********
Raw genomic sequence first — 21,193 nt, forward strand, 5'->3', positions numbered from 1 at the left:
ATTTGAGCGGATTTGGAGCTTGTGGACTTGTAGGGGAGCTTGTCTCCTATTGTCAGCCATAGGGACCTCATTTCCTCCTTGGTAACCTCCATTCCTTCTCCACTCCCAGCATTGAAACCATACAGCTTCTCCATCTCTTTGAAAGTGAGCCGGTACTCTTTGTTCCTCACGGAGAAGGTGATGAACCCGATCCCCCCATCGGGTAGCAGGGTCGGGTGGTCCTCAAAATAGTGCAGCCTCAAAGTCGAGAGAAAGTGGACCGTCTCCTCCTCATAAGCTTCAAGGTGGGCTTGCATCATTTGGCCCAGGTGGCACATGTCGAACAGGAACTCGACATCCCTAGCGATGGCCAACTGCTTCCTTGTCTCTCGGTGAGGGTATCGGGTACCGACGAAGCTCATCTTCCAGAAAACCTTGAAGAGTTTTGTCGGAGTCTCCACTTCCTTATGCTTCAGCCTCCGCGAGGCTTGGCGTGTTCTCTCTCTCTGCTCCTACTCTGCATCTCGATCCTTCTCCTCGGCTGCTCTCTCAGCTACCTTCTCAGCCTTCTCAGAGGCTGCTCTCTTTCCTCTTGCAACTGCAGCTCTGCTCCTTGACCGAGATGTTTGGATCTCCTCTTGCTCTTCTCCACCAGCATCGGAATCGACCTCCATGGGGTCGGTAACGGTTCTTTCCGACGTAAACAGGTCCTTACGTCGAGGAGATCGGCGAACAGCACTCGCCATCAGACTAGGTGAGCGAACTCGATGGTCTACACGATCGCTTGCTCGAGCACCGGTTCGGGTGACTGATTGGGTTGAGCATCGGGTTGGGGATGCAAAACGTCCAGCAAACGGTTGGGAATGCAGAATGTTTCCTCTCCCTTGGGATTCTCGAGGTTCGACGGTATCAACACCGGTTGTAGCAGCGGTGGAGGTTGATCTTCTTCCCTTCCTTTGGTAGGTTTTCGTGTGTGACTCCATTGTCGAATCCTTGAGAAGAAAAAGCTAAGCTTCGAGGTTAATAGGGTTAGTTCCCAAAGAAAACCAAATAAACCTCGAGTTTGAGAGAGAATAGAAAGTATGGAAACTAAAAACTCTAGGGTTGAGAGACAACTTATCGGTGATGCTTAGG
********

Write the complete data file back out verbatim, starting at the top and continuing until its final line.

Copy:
Raw genomic sequence first — 21,193 nt, forward strand, 5'->3', positions numbered from 1 at the left:
ATTTGAGCGGATTTGGAGCTTGTGGACTTGTAGGGGAGCTTGTCTCCTATTGTCAGCCATAGGGACCTCATTTCCTCCTTGGTAACCTCCATTCCTTCTCCACTCCCAGCATTGAAACCATACAGCTTCTCCATCTCTTTGAAAGTGAGCCGGTACTCTTTGTTCCTCACGGAGAAGGTGATGAACCCGATCCCCCCATCGGGTAGCAGGGTCGGGTGGTCCTCAAAATAGTGCAGCCTCAAAGTCGAGAGAAAGTGGACCGTCTCCTCCTCATAAGCTTCAAGGTGGGCTTGCATCATTTGGCCCAGGTGGCACATGTCGAACAGGAACTCGACATCCCTAGCGATGGCCAACTGCTTCCTTGTCTCTCGGTGAGGGTATCGGGTACCGACGAAGCTCATCTTCCAGAAAACCTTGAAGAGTTTTGTCGGAGTCTCCACTTCCTTATGCTTCAGCCTCCGCGAGGCTTGGCGTGTTCTCTCTCTCTGCTCCTACTCTGCATCTCGATCCTTCTCCTCGGCTGCTCTCTCAGCTACCTTCTCAGCCTTCTCAGAGGCTGCTCTCTTTCCTCTTGCAACTGCAGCTCTGCTCCTTGACCGAGATGTTTGGATCTCCTCTTGCTCTTCTCCACCAGCATCGGAATCGACCTCCATGGGGTCGGTAACGGTTCTTTCCGACGTAAACAGGTCCTTACGTCGAGGAGATCGGCGAACAGCACTCGCCATCAGACTAGGTGAGCGAACTCGATGGTCTACACGATCGCTTGCTCGAGCACCGGTTCGGGTGACTGATTGGGTTGAGCATCGGGTTGGGGATGCAAAACGTCCAGCAAACGGTTGGGAATGCAGAATGTTTCCTCTCCCTTGGGATTCTCGAGGTTCGACGGTATCAACACCGGTTGTAGCAGCGGTGGAGGTTGATCTTCTTCCCTTCCTTTGGTAGGTTTTCGTGTGTGACTCCATTGTCGAATCCTTGAGAAGAAAAAGCTAAGCTTCGAGGTTAATAGGGTTAGTTCCCAAAGAAAACCAAATAAACCTCGAGTTTGAGAGAGAATAGAAAGTATGGAAACTAAAAACTCTAGGGTTGAGAGACAACTTATCGGTGATGCTTAGG